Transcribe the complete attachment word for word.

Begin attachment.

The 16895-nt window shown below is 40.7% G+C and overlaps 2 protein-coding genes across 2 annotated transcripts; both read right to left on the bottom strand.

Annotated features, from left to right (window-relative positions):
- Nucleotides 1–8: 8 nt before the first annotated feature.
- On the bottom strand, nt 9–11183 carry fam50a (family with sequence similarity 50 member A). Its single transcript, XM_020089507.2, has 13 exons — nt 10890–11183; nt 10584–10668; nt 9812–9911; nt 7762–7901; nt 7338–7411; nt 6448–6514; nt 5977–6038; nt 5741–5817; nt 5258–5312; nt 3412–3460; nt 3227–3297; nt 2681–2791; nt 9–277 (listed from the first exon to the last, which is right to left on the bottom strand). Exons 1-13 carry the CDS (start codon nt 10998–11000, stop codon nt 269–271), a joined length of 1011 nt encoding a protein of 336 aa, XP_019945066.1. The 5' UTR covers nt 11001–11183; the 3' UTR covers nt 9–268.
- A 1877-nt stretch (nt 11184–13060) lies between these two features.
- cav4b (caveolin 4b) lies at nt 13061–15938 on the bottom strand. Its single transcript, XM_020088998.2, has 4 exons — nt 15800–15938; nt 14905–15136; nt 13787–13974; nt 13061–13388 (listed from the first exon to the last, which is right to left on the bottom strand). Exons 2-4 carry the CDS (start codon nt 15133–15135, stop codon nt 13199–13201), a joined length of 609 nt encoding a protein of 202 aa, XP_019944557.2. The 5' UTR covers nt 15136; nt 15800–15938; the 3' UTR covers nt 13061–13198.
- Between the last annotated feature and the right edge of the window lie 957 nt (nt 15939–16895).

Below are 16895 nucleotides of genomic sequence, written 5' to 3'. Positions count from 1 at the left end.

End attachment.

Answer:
The 16895-nt window shown below is 40.7% G+C and overlaps 2 protein-coding genes across 2 annotated transcripts; both read right to left on the bottom strand.

Annotated features, from left to right (window-relative positions):
- Nucleotides 1–8: 8 nt before the first annotated feature.
- On the bottom strand, nt 9–11183 carry fam50a (family with sequence similarity 50 member A). Its single transcript, XM_020089507.2, has 13 exons — nt 10890–11183; nt 10584–10668; nt 9812–9911; nt 7762–7901; nt 7338–7411; nt 6448–6514; nt 5977–6038; nt 5741–5817; nt 5258–5312; nt 3412–3460; nt 3227–3297; nt 2681–2791; nt 9–277 (listed from the first exon to the last, which is right to left on the bottom strand). Exons 1-13 carry the CDS (start codon nt 10998–11000, stop codon nt 269–271), a joined length of 1011 nt encoding a protein of 336 aa, XP_019945066.1. The 5' UTR covers nt 11001–11183; the 3' UTR covers nt 9–268.
- A 1877-nt stretch (nt 11184–13060) lies between these two features.
- cav4b (caveolin 4b) lies at nt 13061–15938 on the bottom strand. Its single transcript, XM_020088998.2, has 4 exons — nt 15800–15938; nt 14905–15136; nt 13787–13974; nt 13061–13388 (listed from the first exon to the last, which is right to left on the bottom strand). Exons 2-4 carry the CDS (start codon nt 15133–15135, stop codon nt 13199–13201), a joined length of 609 nt encoding a protein of 202 aa, XP_019944557.2. The 5' UTR covers nt 15136; nt 15800–15938; the 3' UTR covers nt 13061–13198.
- Between the last annotated feature and the right edge of the window lie 957 nt (nt 15939–16895).

Below are 16895 nucleotides of genomic sequence, written 5' to 3'. Positions count from 1 at the left end.